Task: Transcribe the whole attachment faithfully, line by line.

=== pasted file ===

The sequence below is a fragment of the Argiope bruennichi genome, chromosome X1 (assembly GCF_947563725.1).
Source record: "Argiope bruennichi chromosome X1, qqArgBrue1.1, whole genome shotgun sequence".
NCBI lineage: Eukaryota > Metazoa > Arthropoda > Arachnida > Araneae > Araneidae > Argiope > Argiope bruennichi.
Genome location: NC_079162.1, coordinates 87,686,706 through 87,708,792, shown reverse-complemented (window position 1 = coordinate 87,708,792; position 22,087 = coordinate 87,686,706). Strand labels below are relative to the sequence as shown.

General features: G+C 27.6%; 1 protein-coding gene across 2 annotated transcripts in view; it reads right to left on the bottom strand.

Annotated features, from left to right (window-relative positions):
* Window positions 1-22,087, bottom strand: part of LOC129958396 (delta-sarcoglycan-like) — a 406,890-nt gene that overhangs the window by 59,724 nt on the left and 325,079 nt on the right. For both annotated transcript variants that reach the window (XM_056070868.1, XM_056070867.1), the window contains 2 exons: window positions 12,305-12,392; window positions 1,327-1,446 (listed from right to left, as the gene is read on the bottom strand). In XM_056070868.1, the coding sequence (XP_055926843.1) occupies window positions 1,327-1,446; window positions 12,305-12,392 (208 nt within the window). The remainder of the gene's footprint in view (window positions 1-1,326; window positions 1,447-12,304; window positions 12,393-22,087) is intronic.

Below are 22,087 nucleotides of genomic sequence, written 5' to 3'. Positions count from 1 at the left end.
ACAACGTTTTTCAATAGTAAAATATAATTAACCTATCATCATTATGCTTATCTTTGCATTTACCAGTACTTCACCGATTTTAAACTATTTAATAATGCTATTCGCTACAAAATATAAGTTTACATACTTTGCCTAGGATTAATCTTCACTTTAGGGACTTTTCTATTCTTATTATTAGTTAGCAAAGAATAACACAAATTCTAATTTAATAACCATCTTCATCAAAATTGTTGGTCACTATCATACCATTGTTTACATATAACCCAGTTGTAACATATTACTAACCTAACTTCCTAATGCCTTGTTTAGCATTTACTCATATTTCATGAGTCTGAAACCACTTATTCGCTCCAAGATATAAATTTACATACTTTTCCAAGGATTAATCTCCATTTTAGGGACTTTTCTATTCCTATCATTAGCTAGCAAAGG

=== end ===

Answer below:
The sequence below is a fragment of the Argiope bruennichi genome, chromosome X1 (assembly GCF_947563725.1).
Source record: "Argiope bruennichi chromosome X1, qqArgBrue1.1, whole genome shotgun sequence".
NCBI lineage: Eukaryota > Metazoa > Arthropoda > Arachnida > Araneae > Araneidae > Argiope > Argiope bruennichi.
Genome location: NC_079162.1, coordinates 87,686,706 through 87,708,792, shown reverse-complemented (window position 1 = coordinate 87,708,792; position 22,087 = coordinate 87,686,706). Strand labels below are relative to the sequence as shown.

General features: G+C 27.6%; 1 protein-coding gene across 2 annotated transcripts in view; it reads right to left on the bottom strand.

Annotated features, from left to right (window-relative positions):
* Window positions 1-22,087, bottom strand: part of LOC129958396 (delta-sarcoglycan-like) — a 406,890-nt gene that overhangs the window by 59,724 nt on the left and 325,079 nt on the right. For both annotated transcript variants that reach the window (XM_056070868.1, XM_056070867.1), the window contains 2 exons: window positions 12,305-12,392; window positions 1,327-1,446 (listed from right to left, as the gene is read on the bottom strand). In XM_056070868.1, the coding sequence (XP_055926843.1) occupies window positions 1,327-1,446; window positions 12,305-12,392 (208 nt within the window). The remainder of the gene's footprint in view (window positions 1-1,326; window positions 1,447-12,304; window positions 12,393-22,087) is intronic.

Below are 22,087 nucleotides of genomic sequence, written 5' to 3'. Positions count from 1 at the left end.
ACAACGTTTTTCAATAGTAAAATATAATTAACCTATCATCATTATGCTTATCTTTGCATTTACCAGTACTTCACCGATTTTAAACTATTTAATAATGCTATTCGCTACAAAATATAAGTTTACATACTTTGCCTAGGATTAATCTTCACTTTAGGGACTTTTCTATTCTTATTATTAGTTAGCAAAGAATAACACAAATTCTAATTTAATAACCATCTTCATCAAAATTGTTGGTCACTATCATACCATTGTTTACATATAACCCAGTTGTAACATATTACTAACCTAACTTCCTAATGCCTTGTTTAGCATTTACTCATATTTCATGAGTCTGAAACCACTTATTCGCTCCAAGATATAAATTTACATACTTTTCCAAGGATTAATCTCCATTTTAGGGACTTTTCTATTCCTATCATTAGCTAGCAAAGG